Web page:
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19 of 19 people found the following review helpful
5.0 out of 5 stars Insanely hardcore, a total mind-job, powerful, intense- I could go on
The period that Herbie Hancock had between his 60s Blue Note work and his funk stuff (Head Hunters ownwards) is often criminally overlooked. His Mwandishi band recorded some of the most awesome, mind-blowingly messed up music that I have ever heard, and Sextant is probably the most challenging album of all. I guess you could call it the paranoid, insomniac brother of...
Published on 26 Oct 2006 by The Fish

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2.0 out of 5 stars ElectriFRIED Mwandishi
Seems like I'm in the minority on this one - maybe it's an age thing. After so, so many years of digging 'Mwandishi' my curiosity about what happened next (after 'Crossings') finally got the better of me.... I sincerely wish it hadn't. Herbie's continued exploration into Moog territory would be better suited to an episode of Dr Who of the same period. The whole album...
Published 23 months ago by Nomad


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19 of 19 people found the following review helpful
5.0 out of 5 stars Insanely hardcore, a total mind-job, powerful, intense- I could go on, 26 Oct 2006
This review is from: Sextant (Audio CD)
The period that Herbie Hancock had between his 60s Blue Note work and his funk stuff (Head Hunters ownwards) is often criminally overlooked. His Mwandishi band recorded some of the most awesome, mind-blowingly messed up music that I have ever heard, and Sextant is probably the most challenging album of all. I guess you could call it the paranoid, insomniac brother of Crossings (their previous album). Where Crossings had a real organic, earthy feel to it, Sextant moves even further into uncharted territory. If you like, Bitches Brew was electric, but this is electronic.

This is most noticeable on Rain Dance. It's probably the only electrosiren-swing tune you're likely to hear. Buster Williams inparticular shines on the upright bass. Hidden Shadows is in 19/4 (!) Yet it's not one of these indulgent excuses to write in a wierd time signature- it really flows, and Herbie plays what I'm tempted to call one of the most brilliant piano solos I've ever heard. Hornets is more of an organically instrumental groove- fast-and-furious- but with the kind of organisation and structure you'd never hear on Bitches Brew.

There's not enough Bennie Maupin on this album and he doesn't shine like he does on Crossings, but listen out for Eddie Henderson on the trumpet and flugel, who steals the show. Buster Williams is out of sight, as is Herbie himself. Overall, this album doesn't quite beat Crossings (for me nothing can; buy that before you buy this) but it is the most rewarding long term listen around. If nothing else, pretend you like it just to impress your friends.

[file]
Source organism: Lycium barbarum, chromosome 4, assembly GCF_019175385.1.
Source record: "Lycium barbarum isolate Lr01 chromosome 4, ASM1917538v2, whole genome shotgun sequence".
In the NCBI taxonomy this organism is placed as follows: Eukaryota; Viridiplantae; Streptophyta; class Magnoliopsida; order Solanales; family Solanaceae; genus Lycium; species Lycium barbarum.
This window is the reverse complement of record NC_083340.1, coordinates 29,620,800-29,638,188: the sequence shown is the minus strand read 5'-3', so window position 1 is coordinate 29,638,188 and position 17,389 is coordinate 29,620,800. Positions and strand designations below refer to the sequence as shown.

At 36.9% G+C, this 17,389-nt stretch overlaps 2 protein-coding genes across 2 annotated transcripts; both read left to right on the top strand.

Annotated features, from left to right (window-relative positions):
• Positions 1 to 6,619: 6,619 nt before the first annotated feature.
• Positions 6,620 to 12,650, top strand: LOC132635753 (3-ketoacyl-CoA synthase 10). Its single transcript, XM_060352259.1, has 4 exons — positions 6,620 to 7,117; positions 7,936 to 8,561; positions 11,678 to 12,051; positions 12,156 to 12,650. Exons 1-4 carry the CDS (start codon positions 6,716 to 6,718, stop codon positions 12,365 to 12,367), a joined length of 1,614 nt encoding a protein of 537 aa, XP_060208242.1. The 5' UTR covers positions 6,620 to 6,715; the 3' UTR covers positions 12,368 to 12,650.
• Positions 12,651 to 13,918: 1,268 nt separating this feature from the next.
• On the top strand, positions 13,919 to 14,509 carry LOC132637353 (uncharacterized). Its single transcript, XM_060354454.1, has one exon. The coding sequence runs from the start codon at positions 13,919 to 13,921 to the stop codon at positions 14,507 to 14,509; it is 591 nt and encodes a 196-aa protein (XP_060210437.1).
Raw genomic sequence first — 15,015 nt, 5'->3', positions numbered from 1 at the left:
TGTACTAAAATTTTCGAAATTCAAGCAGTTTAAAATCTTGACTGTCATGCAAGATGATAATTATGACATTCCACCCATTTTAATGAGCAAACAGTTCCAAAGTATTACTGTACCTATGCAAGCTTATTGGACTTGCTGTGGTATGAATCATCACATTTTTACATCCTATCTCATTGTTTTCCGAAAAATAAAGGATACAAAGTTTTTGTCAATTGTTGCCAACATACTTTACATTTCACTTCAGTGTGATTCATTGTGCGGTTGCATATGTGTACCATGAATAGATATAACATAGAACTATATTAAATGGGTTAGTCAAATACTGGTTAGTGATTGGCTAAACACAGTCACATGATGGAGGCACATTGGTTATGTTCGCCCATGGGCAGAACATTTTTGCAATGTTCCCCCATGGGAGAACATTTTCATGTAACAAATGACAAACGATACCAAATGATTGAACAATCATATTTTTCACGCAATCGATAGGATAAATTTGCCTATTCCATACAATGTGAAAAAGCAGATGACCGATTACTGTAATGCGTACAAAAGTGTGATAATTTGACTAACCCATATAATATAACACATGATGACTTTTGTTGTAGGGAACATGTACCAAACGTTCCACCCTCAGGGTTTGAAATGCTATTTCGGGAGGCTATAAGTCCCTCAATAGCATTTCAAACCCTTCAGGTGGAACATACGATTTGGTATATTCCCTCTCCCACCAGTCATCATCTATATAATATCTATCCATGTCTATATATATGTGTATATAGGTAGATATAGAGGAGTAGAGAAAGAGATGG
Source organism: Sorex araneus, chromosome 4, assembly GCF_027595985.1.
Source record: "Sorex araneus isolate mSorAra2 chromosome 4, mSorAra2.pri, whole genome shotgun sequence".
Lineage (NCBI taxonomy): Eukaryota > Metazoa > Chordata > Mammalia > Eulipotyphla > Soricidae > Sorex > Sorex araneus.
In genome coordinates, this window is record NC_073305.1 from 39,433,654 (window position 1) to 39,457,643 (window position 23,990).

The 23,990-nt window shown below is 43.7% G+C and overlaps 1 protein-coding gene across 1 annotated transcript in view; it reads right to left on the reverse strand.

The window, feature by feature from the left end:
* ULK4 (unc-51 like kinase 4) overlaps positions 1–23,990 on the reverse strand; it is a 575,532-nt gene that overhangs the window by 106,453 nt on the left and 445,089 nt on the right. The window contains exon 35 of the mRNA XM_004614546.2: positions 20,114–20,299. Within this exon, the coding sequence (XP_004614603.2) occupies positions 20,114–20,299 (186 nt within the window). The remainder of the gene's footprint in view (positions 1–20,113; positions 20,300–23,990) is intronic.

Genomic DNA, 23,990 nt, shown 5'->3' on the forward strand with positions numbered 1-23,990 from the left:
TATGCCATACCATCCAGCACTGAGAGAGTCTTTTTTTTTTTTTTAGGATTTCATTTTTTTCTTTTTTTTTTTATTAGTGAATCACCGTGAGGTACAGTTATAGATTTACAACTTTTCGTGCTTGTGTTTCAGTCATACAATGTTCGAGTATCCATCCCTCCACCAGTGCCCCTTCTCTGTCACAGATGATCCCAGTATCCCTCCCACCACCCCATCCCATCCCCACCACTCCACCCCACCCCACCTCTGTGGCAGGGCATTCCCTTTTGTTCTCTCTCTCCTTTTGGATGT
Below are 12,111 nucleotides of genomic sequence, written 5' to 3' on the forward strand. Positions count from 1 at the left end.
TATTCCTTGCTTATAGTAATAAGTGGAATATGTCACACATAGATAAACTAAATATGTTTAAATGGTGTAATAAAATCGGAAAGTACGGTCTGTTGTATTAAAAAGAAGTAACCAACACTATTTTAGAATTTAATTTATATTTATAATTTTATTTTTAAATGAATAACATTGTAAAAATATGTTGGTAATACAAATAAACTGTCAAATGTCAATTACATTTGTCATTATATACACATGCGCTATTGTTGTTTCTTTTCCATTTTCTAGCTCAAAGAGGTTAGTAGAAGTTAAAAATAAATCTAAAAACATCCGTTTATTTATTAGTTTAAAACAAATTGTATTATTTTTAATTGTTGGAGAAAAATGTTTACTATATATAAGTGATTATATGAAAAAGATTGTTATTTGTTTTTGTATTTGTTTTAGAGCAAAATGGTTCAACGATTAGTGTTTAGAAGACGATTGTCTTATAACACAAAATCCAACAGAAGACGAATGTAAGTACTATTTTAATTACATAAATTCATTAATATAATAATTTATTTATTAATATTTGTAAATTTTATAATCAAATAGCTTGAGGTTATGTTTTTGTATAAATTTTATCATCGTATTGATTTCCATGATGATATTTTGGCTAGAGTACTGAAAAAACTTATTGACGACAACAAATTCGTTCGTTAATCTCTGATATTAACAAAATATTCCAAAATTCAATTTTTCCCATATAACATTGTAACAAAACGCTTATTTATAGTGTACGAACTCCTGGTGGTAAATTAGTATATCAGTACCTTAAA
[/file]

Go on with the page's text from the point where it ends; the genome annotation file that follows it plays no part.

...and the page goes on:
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3 of 3 people found the following review helpful
5.0 out of 5 stars Who knew there was stuff this good in existence without Miles on it?, 20 July 2012
By 
Steve Keen "therealus" (Herts, UK) - See all my reviews
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This review is from: Sextant (Audio CD)
Being part 2 of my rediscovery of Herbie Hancock's 70s recordings.

After Crossings, part 1, I was ready to take a hit. Couldn't possibly be as good. It is.

Rain Dance begins with synth-produced dancing raindrops, with other sound effects also contributed electronically, building the ambience. Drum, bass and Fender Rhodes then join in. There's a feeling familiar from (the subsequent and more well-known) Headhunters, but it's too long to be that commercial.

Hidden Shadows is opened by an electric jazz groove from the bass and bass clarinet, underpinned by mellotron (there's a word I never expected to have to type!) and synths and the horns making occasional forays.

Hornets is the closest Hancock gets to a tribute to Miles live. The trumpet, though unmistakably not Miles in timbre is nevertheless uncannily close in phrasing. Bennie Maupin's presence hints at how life would have been had he played Bitches Brew live, and he goes on to channel Airto on kazoo (or Hum-a-zoo as it's called here). There are occasional Miles-like climaxes, and then quite unexpectedly it goes out on the hi-hat.

Part 3: Mwandishi...
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2 of 2 people found the following review helpful
4.0 out of 5 stars A trendsetter: leads the way for what is to follow, 22 Aug 2011
By 
D. Robinson "Opera Dave" (Yorkshire, England) - See all my reviews
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This review is from: Sextant (Audio CD)
A great album to listen to in almost any mood, and ahead of its time, a sign of things to come. I particularly like "Hornets": with its persistent pulsating dance beat and grungy tones, if you overlooked a few of the more conventional jazzy interludes it really could pass off as a new release on the dance floors tomorrow. A good album cover too!
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1 of 1 people found the following review helpful